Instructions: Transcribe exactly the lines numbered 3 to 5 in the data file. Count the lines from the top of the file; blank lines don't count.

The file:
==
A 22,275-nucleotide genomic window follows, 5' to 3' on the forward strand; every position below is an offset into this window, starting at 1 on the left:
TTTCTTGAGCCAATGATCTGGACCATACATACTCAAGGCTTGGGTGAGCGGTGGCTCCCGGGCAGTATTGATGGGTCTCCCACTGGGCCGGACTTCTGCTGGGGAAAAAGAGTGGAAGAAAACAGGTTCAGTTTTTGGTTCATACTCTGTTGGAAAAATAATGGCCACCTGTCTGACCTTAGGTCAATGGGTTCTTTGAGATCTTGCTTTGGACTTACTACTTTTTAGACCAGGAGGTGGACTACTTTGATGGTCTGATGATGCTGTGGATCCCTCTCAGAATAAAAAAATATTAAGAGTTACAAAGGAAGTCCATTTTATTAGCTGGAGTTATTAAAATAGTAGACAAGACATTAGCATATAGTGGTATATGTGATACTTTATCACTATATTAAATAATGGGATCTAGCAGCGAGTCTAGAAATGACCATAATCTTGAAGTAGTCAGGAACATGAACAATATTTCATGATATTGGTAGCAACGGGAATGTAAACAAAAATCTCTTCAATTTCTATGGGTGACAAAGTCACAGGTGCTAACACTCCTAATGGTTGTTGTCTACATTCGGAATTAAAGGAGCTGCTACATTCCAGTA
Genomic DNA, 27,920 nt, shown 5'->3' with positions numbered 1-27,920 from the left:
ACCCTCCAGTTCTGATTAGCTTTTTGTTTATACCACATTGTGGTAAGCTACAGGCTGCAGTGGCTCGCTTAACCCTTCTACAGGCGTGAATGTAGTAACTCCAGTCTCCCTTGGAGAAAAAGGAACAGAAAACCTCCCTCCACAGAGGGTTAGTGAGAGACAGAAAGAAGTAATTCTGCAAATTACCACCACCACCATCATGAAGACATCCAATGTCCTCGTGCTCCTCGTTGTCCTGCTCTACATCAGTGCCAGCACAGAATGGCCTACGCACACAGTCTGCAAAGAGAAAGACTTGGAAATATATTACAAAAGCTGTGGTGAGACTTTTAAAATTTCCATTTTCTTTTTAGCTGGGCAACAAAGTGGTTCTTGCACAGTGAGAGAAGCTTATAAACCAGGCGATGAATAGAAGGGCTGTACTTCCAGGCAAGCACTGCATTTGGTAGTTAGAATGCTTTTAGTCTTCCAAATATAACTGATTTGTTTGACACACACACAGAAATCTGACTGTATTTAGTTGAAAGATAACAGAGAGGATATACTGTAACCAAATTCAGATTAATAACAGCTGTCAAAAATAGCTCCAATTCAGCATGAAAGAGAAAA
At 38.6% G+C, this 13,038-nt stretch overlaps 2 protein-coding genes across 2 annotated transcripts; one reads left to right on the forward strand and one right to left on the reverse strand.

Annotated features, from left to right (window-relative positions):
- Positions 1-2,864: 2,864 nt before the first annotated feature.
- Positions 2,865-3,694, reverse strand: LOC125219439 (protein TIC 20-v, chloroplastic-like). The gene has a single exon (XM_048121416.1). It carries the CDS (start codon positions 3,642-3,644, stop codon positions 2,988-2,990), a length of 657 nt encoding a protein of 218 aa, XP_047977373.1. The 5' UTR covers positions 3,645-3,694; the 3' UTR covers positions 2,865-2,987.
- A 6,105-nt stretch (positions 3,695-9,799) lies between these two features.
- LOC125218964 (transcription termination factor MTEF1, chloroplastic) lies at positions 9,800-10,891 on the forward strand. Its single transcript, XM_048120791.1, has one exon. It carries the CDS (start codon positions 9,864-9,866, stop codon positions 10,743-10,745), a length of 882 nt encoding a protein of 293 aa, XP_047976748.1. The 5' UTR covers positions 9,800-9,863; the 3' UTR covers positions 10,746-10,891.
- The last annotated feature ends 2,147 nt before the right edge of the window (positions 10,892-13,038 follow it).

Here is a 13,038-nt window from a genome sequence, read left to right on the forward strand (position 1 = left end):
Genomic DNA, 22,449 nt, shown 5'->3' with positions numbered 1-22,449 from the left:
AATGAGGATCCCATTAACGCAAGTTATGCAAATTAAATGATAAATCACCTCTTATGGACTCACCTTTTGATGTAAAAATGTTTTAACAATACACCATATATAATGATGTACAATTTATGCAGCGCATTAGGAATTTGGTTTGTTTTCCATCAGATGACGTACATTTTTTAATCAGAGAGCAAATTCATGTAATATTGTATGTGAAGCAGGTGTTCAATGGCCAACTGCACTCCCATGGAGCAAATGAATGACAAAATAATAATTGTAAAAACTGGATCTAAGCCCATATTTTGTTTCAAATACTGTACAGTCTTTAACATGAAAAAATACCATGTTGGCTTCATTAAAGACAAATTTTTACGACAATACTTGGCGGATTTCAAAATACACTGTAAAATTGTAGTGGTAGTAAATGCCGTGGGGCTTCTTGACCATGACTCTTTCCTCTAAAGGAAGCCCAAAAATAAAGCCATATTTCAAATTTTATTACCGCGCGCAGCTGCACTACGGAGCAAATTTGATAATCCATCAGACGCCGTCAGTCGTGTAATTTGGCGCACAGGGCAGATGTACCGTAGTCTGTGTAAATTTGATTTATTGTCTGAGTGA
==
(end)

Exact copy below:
Genomic DNA, 27,920 nt, shown 5'->3' with positions numbered 1-27,920 from the left:
ACCCTCCAGTTCTGATTAGCTTTTTGTTTATACCACATTGTGGTAAGCTACAGGCTGCAGTGGCTCGCTTAACCCTTCTACAGGCGTGAATGTAGTAACTCCAGTCTCCCTTGGAGAAAAAGGAACAGAAAACCTCCCTCCACAGAGGGTTAGTGAGAGACAGAAAGAAGTAATTCTGCAAATTACCACCACCACCATCATGAAGACATCCAATGTCCTCGTGCTCCTCGTTGTCCTGCTCTACATCAGTGCCAGCACAGAATGGCCTACGCACACAGTCTGCAAAGAGAAAGACTTGGAAATATATTACAAAAGCTGTGGTGAGACTTTTAAAATTTCCATTTTCTTTTTAGCTGGGCAACAAAGTGGTTCTTGCACAGTGAGAGAAGCTTATAAACCAGGCGATGAATAGAAGGGCTGTACTTCCAGGCAAGCACTGCATTTGGTAGTTAGAATGCTTTTAGTCTTCCAAATATAACTGATTTGTTTGACACACACACAGAAATCTGACTGTATTTAGTTGAAAGATAACAGAGAGGATATACTGTAACCAAATTCAGATTAATAACAGCTGTCAAAAATAGCTCCAATTCAGCATGAAAGAGAAAA
At 38.6% G+C, this 13,038-nt stretch overlaps 2 protein-coding genes across 2 annotated transcripts; one reads left to right on the forward strand and one right to left on the reverse strand.